Choosing Light

It struck me as I was walking in the golden light of evening last night that what caught my eye was the barrenness of one of my favorite stands of trees. Just a few days ago they were resplendent in their golden glory. I could identify with their nakedness. It matched the emptiness that has become a part of me even as I fill my life with people and busyness.

As I stared up at those barren branches, I almost missed the light, almost. There, shining ever bright and true – although a little deeper on the horizon, was the sun. And the rays made their way into my heart and brightened my darkened mind. I realized that I could chose to contemplate on the barrenness of the branches or the brightness of the sun.

And at once I felt my dad with me. I am my father’s daughter. My dad did not linger in woe, no matter how distressing life could be. He found the better way. He would have noticed the light first – and I would have to in times past.

It is time again, for the old sun worshipper in me to emerge once again – not just in pictures but in life.  And despite my present state of inquiry, I know from where the light comes.

“This is the message we have heard from him and proclaim to you, that God is light and in him there is no darkness at all. If we say that we have fellowship with him while we are walking in darkness, we lie and do not do what is true; but if we walk in the light as he himself is in the light, we have fellowship with one another, and the blood of Jesus his Son cleanses us from all sin.” – 1 John 1:5-7

Let your light so shine.

Booking It

I have always believed that when we die we are released from the bondage of our earthly bodies and our spirits are given a new life in heaven with those who have gone before us and with our Heavenly Father. This belief has brought me comfort as I faced the deaths of my parents, friends, relatives, and each one of my dogs. Ironically, the more I study the Bible and the various interpretations of it and plow through the dearth of theological commentaries, my comfort has been brought into question. And it is not just death. So many of the “beliefs” I have held that formed the foundation of my faith are now being challenged by the very Word I have professed as the bedrock of my faith. As someone who feels called to share the Good News of our Lord and Savior, Jesus Christ, I am starting to wonder if I am cut out for this role with these questions stirring in me. Is this a natural part of the discerning process or is it a cruel culling of the soul?

My faith remains as strong as ever – if not more so, but explaining that faith is becoming a much more strenuous endeavor. Gratefully, my Lord is merciful. The same source of my questions is the source of my comfort. I do walk by faith and not by sight… simple as that – just don’t ask me to explain it to you – at least not right now!  Faith is messy and mighty and wonderful. I need to spend more time pondering it like I used to instead of booking it.  There is so much to learn in this process and yet I already know all that I need to know.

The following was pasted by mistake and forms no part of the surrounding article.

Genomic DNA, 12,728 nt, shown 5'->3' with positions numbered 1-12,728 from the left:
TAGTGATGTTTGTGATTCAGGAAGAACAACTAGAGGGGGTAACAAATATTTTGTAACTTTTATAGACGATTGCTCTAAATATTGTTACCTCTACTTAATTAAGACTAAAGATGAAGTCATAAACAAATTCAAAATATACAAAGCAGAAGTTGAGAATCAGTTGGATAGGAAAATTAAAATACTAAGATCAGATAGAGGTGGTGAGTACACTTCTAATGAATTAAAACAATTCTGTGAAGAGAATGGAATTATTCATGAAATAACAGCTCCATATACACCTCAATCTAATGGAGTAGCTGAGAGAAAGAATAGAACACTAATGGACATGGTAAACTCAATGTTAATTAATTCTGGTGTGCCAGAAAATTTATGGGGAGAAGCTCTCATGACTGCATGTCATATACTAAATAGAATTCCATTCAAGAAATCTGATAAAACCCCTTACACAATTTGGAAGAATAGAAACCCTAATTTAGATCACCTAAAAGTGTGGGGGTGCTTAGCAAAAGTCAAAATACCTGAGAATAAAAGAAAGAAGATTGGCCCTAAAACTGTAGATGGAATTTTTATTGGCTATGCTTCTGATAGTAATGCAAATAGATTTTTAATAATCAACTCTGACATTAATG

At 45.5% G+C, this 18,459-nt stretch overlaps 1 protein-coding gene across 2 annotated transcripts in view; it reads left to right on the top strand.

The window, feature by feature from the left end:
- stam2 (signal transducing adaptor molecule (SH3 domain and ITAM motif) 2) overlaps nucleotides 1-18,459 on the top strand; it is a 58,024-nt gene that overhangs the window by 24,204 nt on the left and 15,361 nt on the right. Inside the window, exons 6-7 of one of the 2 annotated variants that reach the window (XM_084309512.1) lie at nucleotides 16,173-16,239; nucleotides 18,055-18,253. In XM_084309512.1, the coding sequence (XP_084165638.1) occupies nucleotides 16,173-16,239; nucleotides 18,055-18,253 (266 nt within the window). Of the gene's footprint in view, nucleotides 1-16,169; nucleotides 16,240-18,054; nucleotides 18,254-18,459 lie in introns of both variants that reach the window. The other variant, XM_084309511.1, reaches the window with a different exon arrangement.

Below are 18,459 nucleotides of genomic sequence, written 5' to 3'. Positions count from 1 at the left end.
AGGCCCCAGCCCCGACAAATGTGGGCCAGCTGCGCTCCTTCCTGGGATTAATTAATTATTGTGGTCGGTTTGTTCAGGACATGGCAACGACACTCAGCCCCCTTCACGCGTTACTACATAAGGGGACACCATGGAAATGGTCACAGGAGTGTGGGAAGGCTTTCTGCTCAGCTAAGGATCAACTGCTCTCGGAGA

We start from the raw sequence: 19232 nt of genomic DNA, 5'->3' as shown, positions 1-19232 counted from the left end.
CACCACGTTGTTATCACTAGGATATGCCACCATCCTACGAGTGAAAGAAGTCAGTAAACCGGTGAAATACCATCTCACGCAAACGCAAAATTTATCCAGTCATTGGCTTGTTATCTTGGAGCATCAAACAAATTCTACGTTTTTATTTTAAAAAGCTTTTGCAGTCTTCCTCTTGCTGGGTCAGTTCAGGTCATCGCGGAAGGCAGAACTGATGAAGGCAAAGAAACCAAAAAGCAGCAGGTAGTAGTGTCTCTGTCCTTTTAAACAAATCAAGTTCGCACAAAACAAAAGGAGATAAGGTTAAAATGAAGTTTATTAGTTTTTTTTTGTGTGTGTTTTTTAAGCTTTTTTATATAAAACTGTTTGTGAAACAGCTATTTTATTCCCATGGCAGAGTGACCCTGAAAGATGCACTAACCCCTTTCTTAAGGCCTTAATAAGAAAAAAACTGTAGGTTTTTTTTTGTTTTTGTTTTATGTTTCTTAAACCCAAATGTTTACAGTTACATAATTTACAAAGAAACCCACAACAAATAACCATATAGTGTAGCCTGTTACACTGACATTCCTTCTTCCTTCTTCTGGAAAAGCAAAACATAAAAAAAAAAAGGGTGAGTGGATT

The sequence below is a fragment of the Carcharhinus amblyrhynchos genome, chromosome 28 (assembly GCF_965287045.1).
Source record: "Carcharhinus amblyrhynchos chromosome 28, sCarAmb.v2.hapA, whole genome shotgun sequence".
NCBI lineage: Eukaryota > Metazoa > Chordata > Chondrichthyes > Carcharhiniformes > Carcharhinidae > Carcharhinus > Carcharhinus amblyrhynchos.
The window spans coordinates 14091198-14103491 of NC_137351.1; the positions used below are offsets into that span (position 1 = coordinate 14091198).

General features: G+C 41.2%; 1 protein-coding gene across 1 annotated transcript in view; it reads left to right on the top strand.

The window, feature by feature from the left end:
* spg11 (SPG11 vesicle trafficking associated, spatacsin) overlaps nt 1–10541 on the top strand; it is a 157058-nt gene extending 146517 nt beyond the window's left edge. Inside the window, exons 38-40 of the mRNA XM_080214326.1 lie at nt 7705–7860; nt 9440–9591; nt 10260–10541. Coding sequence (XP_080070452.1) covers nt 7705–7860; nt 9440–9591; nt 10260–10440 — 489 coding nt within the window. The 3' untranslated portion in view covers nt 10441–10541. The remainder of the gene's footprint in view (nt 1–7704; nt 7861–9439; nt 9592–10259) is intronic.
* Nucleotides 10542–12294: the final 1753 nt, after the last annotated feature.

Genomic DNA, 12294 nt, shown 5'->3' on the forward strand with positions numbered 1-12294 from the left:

“Now the one who has fashioned us for this very purpose is God, who has given us the Spirit as a deposit, guaranteeing what is to come.  Therefore we are always confident and know that as long as we are at home in the body we are away from the Lord. For we live by faith, not by sight. We are confident, I say, and would prefer to be away from the body and at home with the Lord. So we make it our goal to please him, whether we are at home in the body or away from it. For we must all appear before the judgment seat of Christ, so that each of us may receive what is due us for the things done while in the body, whether good or bad.”                       – 2 Corinthians 5:5-10

Strength in the Silence

“In repentance and rest is your salvation, in quietness and trust is your strength.”  ~Isaiah 30:15

Silence. I used to crave it. I could walk for hours enrapt in its immensity; comforted by its softness as the chaos of the world swirled around me. Sometimes my thoughts would speak to me and sometimes I thought of nothing. It was my time to ponder and wonder with God. It was my escape – until Mom and Dad died.

I used to have wonderful conversations with my father on the other side of the state during my evening walks. My dad was not always the best conversationalist as he always had something to say and wouldn’t let me finish my portion of the conversation before moving on (a trait, I hate to admit, I have inherited), but for the most part, after an evening walk and talk with Dad, I usually felt like most things in this chaotic world were going to be alright and I felt infinitely wiser.

In the months following my parent’s deaths, silence became unbearable for me. It reflected far too intensely the emptiness that welled in my heart. And so, I did everything I could to avoid it. On my walks I became the annoying little sister who called her brother every night – and when I realized that wasn’t going to do much for our relationship, I searched, sometimes in vain, for anyone to talk to – to keep the silence at bay. Then I turned to listening to newscasts and podcasts – anything to break the silence and make me feel like someone was talking to me – because I couldn’t bear the depths my own thoughts would drive me.

I am a little late to the technology game. For the longest time, my cellphone was just that – a phone the size of an extremely large cell, used to communicate when I wanted to communicate. I live my life through a camera lens so when I discovered cameras that also functioned as phones I made the huge leap and upgraded to a 32-gigabyte photographic phenom that also made phone calls and sent text messages – as many as I wanted!! It also came with all these nifty things called apps. For years I never paid much attention to these revolutionary gizmos, even as apps began taking over the world, doing things instantly for us mere humans who used to be able to do things like: add and subtract in our heads or at least on our fingers, read books that we held in our hands and actually turned pages, find places on a map, feel for a pulse, and order pizza. I even have an app now that tells me how many miles I ran at what pace and how many of those pizza calories I burned. If I want, I can send my numbers into the app unified world and race and pace against the best, but I haven’t quite gone there yet. I know there are a bazillion more functions of life that apps now perform – I just saw an ad for whole house monitoring and I seriously considered getting the new door lock app so I don’t have to remember my house key, but hey, like I said I am new to this game.